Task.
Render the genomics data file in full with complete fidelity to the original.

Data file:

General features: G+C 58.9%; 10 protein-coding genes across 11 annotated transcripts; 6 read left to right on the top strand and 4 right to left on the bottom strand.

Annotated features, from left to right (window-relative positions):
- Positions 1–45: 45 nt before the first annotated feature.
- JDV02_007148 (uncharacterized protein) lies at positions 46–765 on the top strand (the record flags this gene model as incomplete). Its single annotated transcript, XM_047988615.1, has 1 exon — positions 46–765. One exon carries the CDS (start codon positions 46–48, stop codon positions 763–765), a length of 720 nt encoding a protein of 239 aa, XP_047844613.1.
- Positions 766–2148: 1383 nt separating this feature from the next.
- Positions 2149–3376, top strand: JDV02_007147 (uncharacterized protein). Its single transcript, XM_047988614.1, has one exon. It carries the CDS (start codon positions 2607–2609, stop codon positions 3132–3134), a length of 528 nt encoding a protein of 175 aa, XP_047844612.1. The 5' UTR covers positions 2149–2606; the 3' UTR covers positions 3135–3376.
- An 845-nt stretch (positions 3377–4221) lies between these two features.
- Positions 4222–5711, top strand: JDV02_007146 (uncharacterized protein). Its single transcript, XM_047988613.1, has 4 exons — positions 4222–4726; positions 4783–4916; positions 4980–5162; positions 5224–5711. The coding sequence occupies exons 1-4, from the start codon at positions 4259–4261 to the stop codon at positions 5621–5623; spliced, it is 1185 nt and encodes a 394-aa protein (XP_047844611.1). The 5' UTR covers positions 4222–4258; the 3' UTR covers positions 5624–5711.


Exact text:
General features: G+C 58.9%; 10 protein-coding genes across 11 annotated transcripts; 6 read left to right on the top strand and 4 right to left on the bottom strand.

Annotated features, from left to right (window-relative positions):
- Positions 1–45: 45 nt before the first annotated feature.
- JDV02_007148 (uncharacterized protein) lies at positions 46–765 on the top strand (the record flags this gene model as incomplete). Its single annotated transcript, XM_047988615.1, has 1 exon — positions 46–765. One exon carries the CDS (start codon positions 46–48, stop codon positions 763–765), a length of 720 nt encoding a protein of 239 aa, XP_047844613.1.
- Positions 766–2148: 1383 nt separating this feature from the next.
- Positions 2149–3376, top strand: JDV02_007147 (uncharacterized protein). Its single transcript, XM_047988614.1, has one exon. It carries the CDS (start codon positions 2607–2609, stop codon positions 3132–3134), a length of 528 nt encoding a protein of 175 aa, XP_047844612.1. The 5' UTR covers positions 2149–2606; the 3' UTR covers positions 3135–3376.
- An 845-nt stretch (positions 3377–4221) lies between these two features.
- Positions 4222–5711, top strand: JDV02_007146 (uncharacterized protein). Its single transcript, XM_047988613.1, has 4 exons — positions 4222–4726; positions 4783–4916; positions 4980–5162; positions 5224–5711. The coding sequence occupies exons 1-4, from the start codon at positions 4259–4261 to the stop codon at positions 5621–5623; spliced, it is 1185 nt and encodes a 394-aa protein (XP_047844611.1). The 5' UTR covers positions 4222–4258; the 3' UTR covers positions 5624–5711.